I don't mean to dwell on food and beverage packaging, but it's hard not to these days. The same day as the 50th anniversary celebration (or lamentation) of Earth Day this week an opinion piece was published in a food trade magazine about the critical role plastic packaging is playing during the COVID-19 pandemic. I've seen similar observations elsewhere in the past couple of weeks. Today I read a blog post highlighting a notable increase in the number of people using meal kits during the first two weeks of April. I nod my head as I read along. There's no question that single use plastic packaging makes it safer to distribute food to the end consumer when the threat of infection looms and lurks.
I nod my head, and I shake my head at the same time. More plastic bottles, jars, clamshells, and containers of every size and shape, most of which will not find their way into reconstituted packaging, will be strewn across an already saturated environment. I watched a video (actually a trailer for a movie aired on Discovery) posted on Earth Day called The Story of Plastic which reminded me how dire the situation is. I shake my head.
I'm now scratching my head, looking for a way forward. Jon Moeller, CFO at P&G, recently predicted "this will likely become a forever altered health, hygiene and cleaning focus." I agree. Hygiene and health safety will feature even more prominently in the design of consumer products and the processes to make and deliver them. But I hope we don't settle for plastic packaging in its current incarnations.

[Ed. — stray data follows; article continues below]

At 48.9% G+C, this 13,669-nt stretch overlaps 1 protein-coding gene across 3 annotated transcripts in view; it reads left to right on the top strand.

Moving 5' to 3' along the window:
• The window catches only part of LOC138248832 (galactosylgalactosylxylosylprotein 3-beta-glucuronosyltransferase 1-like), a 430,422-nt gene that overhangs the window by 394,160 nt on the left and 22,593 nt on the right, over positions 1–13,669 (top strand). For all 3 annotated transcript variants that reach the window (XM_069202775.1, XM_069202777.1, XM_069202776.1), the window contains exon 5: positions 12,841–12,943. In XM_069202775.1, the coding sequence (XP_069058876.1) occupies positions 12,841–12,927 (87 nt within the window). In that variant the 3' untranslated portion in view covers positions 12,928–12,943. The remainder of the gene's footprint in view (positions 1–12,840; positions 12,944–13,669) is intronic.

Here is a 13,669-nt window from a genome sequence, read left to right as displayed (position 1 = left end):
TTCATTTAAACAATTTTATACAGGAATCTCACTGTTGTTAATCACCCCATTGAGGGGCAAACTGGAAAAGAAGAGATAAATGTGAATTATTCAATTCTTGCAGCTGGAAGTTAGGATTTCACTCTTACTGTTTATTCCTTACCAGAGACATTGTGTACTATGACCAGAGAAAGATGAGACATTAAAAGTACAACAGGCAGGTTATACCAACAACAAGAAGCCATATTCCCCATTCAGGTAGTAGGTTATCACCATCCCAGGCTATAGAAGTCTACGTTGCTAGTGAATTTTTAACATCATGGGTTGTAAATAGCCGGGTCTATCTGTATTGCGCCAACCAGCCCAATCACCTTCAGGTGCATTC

The opinion piece in Food Dive suggests that the pandemic should be a wake-up call to overhaul the recycling system, and for consumers to take more responsibility. I don't disagree, but I think it's even more important to use this jagged point in time as a springboard for audacious goals to create and scale up truly sustainable packaging solutions that also make food and beverages safe wherever they are bought and consumed. The players in the packaged food ecosystem should accelerate their efforts, not retreat to a more comfortable world where plastic rules.